Anaemia in Adults


Anaemia can be caused by:

  • Iron, folate, and B12 deficiencies
  • Chronic Kidney Disease (CKD)
  • Anaemia of chronic inflammation (ACI)
  • Bone marrow malignancy
  • 10% of people aged over 65 years living in the community have anaemia. After age 50, the prevalence rises rapidly
  • Most anaemia is mild. Only 3% of women and 1.5% of men have haemoglobin levels less than 110 g/L
  • In older people with anaemia, one third have nutrient deficiency, one third have ACI or CKD (or both)


History and Examination

  • Weight loss
  • Bone pain
  • Night sweats
  • Jaundice
  • Lymphadenopathy
  • Hepatosplenomegaly


Determine the most likely cause by arranging or assessing all of the following:

  • Full Blood Count (FBC) (indicates severity and whether other cell lines are involved)
  • Blood film (gives blood cell morphology which helps indicate the likely cause). This needs to be specifically requested on the laboratory form
  • Reticulocyte count (indicates whether bone marrow is active). This needs to be specifically requested on the laboratory form. If reticulocyte count is:
    • low i.e. decreased production - indicates nutritional anaemias, anaemia of chronic inflammation, renal failure, or bone marrow failure or infiltration
    • normal, assess in relation to the mean cell volume (MCV)
    • high i.e. increased destruction - indicates haemolysis or acute blood loss
  • MCV identifies whether macrocytic (MCV more than 98), normocytic (MCV 82 to 98), or microcytic (less than 82)

Further investigations will depend on these results:

  • Increased reticulocytes
    • Look for haemolysis or acute blood loss
    • Haemolysis:
      • Determine whether it is congenital or acquired:
      • Ask about family history e.g. hereditary spherocytosis, thalassaemias, sickle cell anaemia
      • Ask about medications
      • May be auto-immune
  • Macrocytic anaemia
    • Consider alcohol excess, B12 deficiency or folate deficiency, hypothyroidism, primary bone marrow failure or bone marrow malignancy including multiple myeloma and secondary cancers
  • Microytic anaemia
    • Consider iron deficiency or anaemia of chronic inflammation. If neither of these, consider haemoglobinopathy such as thalassemia, and request haemoglobinopathy screen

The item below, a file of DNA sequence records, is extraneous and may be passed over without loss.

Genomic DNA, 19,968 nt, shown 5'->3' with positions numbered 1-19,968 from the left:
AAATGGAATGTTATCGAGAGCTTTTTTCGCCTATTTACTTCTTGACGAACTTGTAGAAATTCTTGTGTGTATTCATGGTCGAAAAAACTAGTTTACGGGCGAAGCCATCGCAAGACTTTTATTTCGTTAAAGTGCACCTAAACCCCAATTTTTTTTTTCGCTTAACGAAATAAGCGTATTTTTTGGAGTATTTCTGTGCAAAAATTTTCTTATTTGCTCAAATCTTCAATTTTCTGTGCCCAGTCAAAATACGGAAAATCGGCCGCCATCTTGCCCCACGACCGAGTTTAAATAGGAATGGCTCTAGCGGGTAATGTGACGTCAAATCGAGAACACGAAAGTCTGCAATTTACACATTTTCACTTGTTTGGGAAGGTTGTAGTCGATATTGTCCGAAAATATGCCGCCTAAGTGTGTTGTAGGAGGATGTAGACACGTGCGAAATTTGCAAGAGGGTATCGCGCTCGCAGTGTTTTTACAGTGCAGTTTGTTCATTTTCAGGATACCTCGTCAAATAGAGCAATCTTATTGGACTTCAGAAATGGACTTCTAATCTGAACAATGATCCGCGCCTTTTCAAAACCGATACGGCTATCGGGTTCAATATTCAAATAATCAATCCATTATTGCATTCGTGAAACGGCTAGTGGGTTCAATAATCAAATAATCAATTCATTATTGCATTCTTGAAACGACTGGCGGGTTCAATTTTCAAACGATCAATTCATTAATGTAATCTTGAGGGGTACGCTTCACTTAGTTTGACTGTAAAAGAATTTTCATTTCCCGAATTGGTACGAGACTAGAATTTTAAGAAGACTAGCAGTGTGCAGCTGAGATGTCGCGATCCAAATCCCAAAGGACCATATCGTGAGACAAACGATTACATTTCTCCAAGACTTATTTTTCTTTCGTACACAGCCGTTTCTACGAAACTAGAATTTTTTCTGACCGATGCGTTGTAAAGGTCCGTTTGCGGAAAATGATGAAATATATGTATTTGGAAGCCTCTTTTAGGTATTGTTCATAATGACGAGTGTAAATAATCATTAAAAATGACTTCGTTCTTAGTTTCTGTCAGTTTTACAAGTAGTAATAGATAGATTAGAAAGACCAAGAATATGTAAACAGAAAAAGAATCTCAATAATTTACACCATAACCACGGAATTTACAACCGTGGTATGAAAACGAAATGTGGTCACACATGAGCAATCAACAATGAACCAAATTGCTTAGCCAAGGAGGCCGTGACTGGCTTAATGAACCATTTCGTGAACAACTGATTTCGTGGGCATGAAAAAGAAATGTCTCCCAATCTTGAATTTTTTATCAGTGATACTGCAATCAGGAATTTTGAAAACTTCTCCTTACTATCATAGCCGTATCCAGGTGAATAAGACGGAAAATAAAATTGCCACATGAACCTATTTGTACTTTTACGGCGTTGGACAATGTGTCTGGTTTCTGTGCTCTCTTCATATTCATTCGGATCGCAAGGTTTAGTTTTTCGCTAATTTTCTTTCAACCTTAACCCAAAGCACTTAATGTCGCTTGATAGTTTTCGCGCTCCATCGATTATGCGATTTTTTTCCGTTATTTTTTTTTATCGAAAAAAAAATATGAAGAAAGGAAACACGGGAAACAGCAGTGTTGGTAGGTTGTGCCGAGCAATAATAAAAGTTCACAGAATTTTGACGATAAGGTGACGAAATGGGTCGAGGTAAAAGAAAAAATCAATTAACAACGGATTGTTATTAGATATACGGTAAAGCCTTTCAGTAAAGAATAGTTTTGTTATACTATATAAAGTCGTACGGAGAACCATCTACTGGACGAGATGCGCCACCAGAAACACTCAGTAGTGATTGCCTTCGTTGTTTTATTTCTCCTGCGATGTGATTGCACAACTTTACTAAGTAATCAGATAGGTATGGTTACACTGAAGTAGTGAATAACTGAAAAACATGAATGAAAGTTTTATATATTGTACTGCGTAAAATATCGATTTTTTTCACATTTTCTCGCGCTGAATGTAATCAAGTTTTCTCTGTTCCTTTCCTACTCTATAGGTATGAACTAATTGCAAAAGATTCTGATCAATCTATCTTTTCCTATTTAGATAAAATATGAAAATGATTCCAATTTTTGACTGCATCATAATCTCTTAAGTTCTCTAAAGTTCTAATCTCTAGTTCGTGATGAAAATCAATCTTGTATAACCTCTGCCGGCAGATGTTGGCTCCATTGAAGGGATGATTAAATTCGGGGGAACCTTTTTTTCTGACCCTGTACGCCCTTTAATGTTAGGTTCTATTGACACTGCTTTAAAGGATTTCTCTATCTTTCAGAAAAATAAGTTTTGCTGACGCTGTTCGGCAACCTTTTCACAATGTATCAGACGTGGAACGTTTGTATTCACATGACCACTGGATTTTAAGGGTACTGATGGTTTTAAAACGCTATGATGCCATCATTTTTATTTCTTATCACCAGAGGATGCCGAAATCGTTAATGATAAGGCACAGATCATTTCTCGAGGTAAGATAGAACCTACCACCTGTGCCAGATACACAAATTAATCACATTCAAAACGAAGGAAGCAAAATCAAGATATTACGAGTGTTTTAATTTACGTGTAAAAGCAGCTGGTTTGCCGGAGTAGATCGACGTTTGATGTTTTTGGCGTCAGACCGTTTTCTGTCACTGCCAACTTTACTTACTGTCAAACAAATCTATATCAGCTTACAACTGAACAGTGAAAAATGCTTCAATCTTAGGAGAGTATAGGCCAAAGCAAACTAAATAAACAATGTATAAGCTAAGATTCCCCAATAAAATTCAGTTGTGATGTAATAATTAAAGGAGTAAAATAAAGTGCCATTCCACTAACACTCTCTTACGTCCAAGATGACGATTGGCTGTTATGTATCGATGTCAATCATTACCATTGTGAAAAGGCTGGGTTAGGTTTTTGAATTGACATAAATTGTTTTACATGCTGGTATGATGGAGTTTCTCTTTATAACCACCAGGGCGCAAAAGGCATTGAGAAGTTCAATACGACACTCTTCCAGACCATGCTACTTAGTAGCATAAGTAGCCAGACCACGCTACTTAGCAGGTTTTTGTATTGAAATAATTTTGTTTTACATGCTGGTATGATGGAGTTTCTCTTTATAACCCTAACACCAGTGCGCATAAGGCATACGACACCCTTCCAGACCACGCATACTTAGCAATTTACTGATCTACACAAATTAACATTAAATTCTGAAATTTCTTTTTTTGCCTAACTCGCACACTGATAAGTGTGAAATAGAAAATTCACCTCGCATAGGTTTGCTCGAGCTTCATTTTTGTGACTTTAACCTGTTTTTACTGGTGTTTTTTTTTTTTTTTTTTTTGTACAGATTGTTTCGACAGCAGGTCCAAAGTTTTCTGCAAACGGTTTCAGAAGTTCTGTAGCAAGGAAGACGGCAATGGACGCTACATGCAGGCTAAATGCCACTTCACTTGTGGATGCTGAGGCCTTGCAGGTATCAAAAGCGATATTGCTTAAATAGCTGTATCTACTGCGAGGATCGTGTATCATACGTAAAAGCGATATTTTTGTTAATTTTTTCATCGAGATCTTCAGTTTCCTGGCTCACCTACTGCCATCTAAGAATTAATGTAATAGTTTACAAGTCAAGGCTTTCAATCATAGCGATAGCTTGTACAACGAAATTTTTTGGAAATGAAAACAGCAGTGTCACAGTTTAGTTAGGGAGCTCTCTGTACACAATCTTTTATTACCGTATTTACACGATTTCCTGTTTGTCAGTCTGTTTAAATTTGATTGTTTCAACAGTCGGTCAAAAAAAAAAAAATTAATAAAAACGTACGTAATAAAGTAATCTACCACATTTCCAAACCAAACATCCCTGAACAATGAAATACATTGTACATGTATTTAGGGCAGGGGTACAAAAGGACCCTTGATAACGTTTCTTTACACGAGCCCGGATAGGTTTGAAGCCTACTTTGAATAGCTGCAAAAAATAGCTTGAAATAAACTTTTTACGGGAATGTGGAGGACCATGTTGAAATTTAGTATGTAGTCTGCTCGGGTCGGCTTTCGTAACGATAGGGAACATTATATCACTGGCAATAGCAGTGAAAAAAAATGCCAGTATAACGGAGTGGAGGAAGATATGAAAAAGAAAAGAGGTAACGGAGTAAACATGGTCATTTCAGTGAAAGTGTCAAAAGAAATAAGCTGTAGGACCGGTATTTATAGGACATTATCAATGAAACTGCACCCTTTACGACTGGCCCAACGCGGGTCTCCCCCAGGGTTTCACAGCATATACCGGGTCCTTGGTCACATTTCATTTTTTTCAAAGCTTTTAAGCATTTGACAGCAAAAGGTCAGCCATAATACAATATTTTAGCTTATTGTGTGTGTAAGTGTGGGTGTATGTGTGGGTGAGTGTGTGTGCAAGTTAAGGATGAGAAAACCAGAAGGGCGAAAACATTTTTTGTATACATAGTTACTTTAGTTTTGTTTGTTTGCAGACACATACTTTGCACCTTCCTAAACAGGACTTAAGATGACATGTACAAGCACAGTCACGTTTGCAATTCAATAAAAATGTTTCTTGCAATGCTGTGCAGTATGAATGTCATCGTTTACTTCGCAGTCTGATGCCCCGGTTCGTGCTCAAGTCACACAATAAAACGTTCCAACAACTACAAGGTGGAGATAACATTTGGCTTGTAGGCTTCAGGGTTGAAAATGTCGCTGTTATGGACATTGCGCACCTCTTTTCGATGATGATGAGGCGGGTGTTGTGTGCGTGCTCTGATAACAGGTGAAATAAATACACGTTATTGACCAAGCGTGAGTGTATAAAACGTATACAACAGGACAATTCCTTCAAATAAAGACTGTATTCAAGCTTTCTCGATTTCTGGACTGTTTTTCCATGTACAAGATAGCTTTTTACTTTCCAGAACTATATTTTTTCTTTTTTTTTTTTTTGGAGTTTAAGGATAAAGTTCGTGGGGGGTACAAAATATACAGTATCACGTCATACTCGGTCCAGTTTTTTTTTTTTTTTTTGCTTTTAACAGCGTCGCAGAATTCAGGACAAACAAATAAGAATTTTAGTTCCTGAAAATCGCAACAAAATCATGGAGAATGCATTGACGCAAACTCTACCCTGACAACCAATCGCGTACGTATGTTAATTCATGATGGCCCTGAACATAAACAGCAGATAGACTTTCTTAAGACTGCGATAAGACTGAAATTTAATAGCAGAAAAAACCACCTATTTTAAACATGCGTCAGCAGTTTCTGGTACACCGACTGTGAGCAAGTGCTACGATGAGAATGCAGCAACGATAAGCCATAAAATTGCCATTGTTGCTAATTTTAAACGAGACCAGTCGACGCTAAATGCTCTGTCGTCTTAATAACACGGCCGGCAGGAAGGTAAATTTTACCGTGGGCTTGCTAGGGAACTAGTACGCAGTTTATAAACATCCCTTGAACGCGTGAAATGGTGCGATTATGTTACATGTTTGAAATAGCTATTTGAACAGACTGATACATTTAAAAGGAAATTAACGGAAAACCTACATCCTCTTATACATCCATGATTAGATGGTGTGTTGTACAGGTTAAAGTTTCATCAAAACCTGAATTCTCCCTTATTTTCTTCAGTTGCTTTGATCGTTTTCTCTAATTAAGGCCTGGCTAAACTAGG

• Anaemia of chronic inflammation
      • Previously known as anaemia of chronic disease
      • Can be caused by any systemic inflammatory condition e.g. malignancy, infection, autoimmune conditions
      • May have normal or elevated ferritin and reduced serum iron
      • May have an elevated C-reactive protein (CRP) and other inflammatory markers
      • Can present as either microcytic or normocytic anaemia
  • Normocytic anaemia
    • Consider recent haemorrhage, renal failure, thyroid or other endocrine abnormality, anaemia of chronic inflammation or bone marrow malignancy including multiple myeloma and secondary cancers
  • Cause is not obvious
    • Measure:
      • Ferritin, B12, folate
      • Urea and electrolytes (U&Es) and liver function tests (LFTs)
      • Thyroid-stimulating hormone (TSH)
      • Serum protein electrophoresis plus urine Bence-Jones protein

Note: When iron deficiency coexists with inflammatory disease, ferritin may be spuriously normal - it is an acute phase protein. Requesting additional iron studies may assist in these situations.


Most anaemia is managed in general practice.

  • Identify the cause and treat the underlying problem e.g. blood loss, chronic inflammation, folate, or B12 deficiency.
  • If no identifiable cause, it may be appropriate to monitor until symptomatic or until a treatable cause is found. In the elderly, about one third of anaemias are unexplained.
  • If severe symptomatic anaemia, consider whether the patient may benefit from red cell transfusion.


Referral Criteria

Most anaemia is managed in general practice, request haematology assessment if anaemia is associated with:

  • Blood film or other findings which are indicative of haematological disease, such as leukaemia, myelodysplasia, myeloma
  • Abnormalities of other blood cell lines, such as thrombocytopenia, neutropenia
  • Investigations suggest haemolysis, such as reticulocytosis, hyperbilirubinaemia, elevated Lactate dehydrogenase (LDH), positive direct antiglobulin test
  • Include FBC, blood film, reticulocytes result, and any other relevant tests, in your referral
  • Urgent or written advice is available

Referral Instructions

e-Referral Service Selection

  • Specialty: Haematology
  • Clinic Type: Not otherwise specified
  • Service: DRSS-Eastern-Haematology-Devon CCG- 15N

Referral Forms

DRSS Referral Form

Supporting Information

Pathway Group

This guideline has been signed off by NEW Devon CCG.

Publication date: July 2016


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